Dirk Schmachtenberg is Managing Director of the management and technology consultancy Plan D. His areas of expertise are innovation, strategy development and digitization.
Mr. Schmachtenberg, why do we have so many meetings when they often don't work?
The mistake is usually that you don't think about the goal of the meeting. Many are performed in relatively large circles by default. It is not clear who is supposed to contribute what. This leads neither to productivity nor to satisfaction among the participants. There are actually three reasons for meetings: either you want to work out something together, you have routine coordination, or the focus is on social exchange.
Is it this goal that the classic jour fixe meetings lack?
Yes I think so. Jour fixe meetings are good when you really need routine coordination. However, there is often no agenda and I personally find these meetings usually far too long.
What is the maximum length of a jour fixe?
It is interesting that meetings usually last as long as they are scheduled. If I schedule a meeting for an hour, it lasts an hour. Jour fixes actually last one to two hours. Half an hour would usually be sufficient.
What is the economic impact on companies when so much time is spent in unproductive meetings?
Economically, you can save half the meeting time. It makes sense to use meetings to promote social interaction, but otherwise the economic damage is immense. I myself multiplied the estimated hourly rates of those present by the duration of the meeting. That was pretty scary.
How much does a meeting cost?
If managers are present and you also consider the costs for office, work materials and so on, most meetings cost well over 1000 euros an hour.
If you transfer this to large corporations, it is a huge cost factor.
In any case. Another problem here is that in very few corporate cultures there is a reasonable documentation of meetings for those who did not attend. The motivation to take part in meetings is therefore very high. The same applies to emails, where many people like to be cc'd. All of this can quickly take up to 80 percent of the working time.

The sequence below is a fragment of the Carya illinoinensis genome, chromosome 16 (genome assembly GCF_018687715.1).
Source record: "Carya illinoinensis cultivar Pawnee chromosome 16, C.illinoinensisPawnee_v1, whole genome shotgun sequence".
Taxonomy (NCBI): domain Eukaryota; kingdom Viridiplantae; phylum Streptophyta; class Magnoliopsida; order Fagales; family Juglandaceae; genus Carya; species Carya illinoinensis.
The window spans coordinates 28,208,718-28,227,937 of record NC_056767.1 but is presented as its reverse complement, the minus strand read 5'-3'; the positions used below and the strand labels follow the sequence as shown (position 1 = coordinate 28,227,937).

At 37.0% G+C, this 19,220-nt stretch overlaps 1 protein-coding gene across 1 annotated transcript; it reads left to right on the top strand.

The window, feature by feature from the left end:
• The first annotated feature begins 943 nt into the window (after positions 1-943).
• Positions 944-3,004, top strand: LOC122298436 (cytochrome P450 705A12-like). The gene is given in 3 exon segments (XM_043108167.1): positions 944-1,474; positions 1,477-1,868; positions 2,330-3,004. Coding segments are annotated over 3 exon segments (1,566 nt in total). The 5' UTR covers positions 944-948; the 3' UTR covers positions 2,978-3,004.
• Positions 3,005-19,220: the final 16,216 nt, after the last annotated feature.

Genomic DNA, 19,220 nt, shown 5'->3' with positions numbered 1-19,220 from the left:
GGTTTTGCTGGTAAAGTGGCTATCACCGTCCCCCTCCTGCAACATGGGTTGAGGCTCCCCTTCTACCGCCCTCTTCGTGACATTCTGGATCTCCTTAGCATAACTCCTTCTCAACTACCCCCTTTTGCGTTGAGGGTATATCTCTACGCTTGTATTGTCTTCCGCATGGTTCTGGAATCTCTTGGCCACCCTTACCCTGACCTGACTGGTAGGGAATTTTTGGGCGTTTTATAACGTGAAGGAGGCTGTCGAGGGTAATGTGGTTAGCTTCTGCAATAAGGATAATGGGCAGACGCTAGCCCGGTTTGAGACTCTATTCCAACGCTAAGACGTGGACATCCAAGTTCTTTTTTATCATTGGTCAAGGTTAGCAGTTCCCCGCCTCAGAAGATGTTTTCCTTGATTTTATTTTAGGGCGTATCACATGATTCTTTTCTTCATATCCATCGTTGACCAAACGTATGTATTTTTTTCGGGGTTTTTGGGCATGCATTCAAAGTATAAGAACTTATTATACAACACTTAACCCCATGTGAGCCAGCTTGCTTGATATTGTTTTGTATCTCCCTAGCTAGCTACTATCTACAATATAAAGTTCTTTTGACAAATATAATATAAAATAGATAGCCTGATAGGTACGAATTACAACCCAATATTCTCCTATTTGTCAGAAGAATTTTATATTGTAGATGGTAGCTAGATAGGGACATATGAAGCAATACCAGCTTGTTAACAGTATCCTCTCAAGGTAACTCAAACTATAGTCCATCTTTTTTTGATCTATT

Amazon, for example, has already introduced the documentation of meetings. And at Tesla there is a rule that employees can simply leave conferences if they realize that the content is not relevant to them. Is that a good idea or could it damage the corporate culture?
The question is how radically this will be implemented. In my opinion, Amazon has done this very consistently. Each meeting starts with a quarter of an hour, in which everyone can first read up on the topic. Beforehand, the person who called the meeting must write down what he actually wants from those present. At the end, the outcome of the meeting must be documented.
And at Tesla?
It's the case that anyone can call a meeting, but doesn't necessarily have to stay. This is not suitable for all companies, for example banks or insurance companies, where reports need to be generated. But especially with creative processes, I think it's basically good if you don't have to spend hours in meetings without being able to contribute anything.